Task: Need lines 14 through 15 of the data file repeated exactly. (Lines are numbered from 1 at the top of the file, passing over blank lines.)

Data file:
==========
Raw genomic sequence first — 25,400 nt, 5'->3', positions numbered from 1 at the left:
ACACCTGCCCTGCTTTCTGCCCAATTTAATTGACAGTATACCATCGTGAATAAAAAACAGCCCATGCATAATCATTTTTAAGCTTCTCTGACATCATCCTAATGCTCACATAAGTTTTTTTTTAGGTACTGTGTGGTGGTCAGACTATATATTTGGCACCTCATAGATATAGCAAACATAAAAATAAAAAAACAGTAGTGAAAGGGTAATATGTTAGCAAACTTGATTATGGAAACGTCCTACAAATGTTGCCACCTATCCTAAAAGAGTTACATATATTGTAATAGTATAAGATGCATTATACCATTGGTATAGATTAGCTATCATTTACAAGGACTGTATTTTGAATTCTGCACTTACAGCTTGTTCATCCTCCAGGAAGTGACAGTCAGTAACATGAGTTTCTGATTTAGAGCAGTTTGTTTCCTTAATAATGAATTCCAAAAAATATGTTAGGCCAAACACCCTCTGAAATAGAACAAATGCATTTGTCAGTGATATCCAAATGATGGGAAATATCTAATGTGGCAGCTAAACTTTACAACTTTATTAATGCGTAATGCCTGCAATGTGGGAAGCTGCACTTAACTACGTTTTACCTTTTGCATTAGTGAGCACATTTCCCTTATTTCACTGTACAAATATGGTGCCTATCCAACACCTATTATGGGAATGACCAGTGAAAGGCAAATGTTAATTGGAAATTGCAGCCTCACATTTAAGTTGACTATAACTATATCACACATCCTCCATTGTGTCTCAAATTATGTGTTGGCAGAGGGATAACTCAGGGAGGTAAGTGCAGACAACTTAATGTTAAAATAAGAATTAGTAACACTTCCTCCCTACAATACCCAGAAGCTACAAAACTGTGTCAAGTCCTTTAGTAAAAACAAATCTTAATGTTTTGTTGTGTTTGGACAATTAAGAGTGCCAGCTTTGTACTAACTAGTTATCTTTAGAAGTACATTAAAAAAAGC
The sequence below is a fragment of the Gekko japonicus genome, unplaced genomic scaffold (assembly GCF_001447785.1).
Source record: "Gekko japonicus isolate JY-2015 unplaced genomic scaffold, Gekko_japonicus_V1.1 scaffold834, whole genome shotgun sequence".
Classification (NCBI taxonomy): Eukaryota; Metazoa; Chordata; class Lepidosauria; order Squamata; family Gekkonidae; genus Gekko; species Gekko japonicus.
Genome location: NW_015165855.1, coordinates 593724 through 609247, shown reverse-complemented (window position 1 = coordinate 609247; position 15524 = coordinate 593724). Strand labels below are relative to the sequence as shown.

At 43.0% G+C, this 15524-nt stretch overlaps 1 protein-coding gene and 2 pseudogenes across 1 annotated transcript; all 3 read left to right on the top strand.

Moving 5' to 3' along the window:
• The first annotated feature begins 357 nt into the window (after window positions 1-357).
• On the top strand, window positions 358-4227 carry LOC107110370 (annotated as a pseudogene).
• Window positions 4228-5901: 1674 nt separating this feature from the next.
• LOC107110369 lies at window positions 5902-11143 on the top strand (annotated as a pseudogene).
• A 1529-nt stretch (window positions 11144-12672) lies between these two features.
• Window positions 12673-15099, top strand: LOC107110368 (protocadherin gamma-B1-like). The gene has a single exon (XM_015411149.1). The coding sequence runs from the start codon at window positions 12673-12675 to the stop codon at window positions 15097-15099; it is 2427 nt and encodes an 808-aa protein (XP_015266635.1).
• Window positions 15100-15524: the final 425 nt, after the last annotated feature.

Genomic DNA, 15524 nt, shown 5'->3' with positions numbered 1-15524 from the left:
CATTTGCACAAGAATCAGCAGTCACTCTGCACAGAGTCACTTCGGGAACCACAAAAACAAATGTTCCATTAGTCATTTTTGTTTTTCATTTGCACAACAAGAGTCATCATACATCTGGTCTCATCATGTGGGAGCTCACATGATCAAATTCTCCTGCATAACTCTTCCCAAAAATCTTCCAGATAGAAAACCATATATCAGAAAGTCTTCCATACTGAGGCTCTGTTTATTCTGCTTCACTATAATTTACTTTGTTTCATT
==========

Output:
• Window positions 12673-15099, top strand: LOC107110368 (protocadherin gamma-B1-like). The gene has a single exon (XM_015411149.1). The coding sequence runs from the start codon at window positions 12673-12675 to the stop codon at window positions 15097-15099; it is 2427 nt and encodes an 808-aa protein (XP_015266635.1).
• Window positions 15100-15524: the final 425 nt, after the last annotated feature.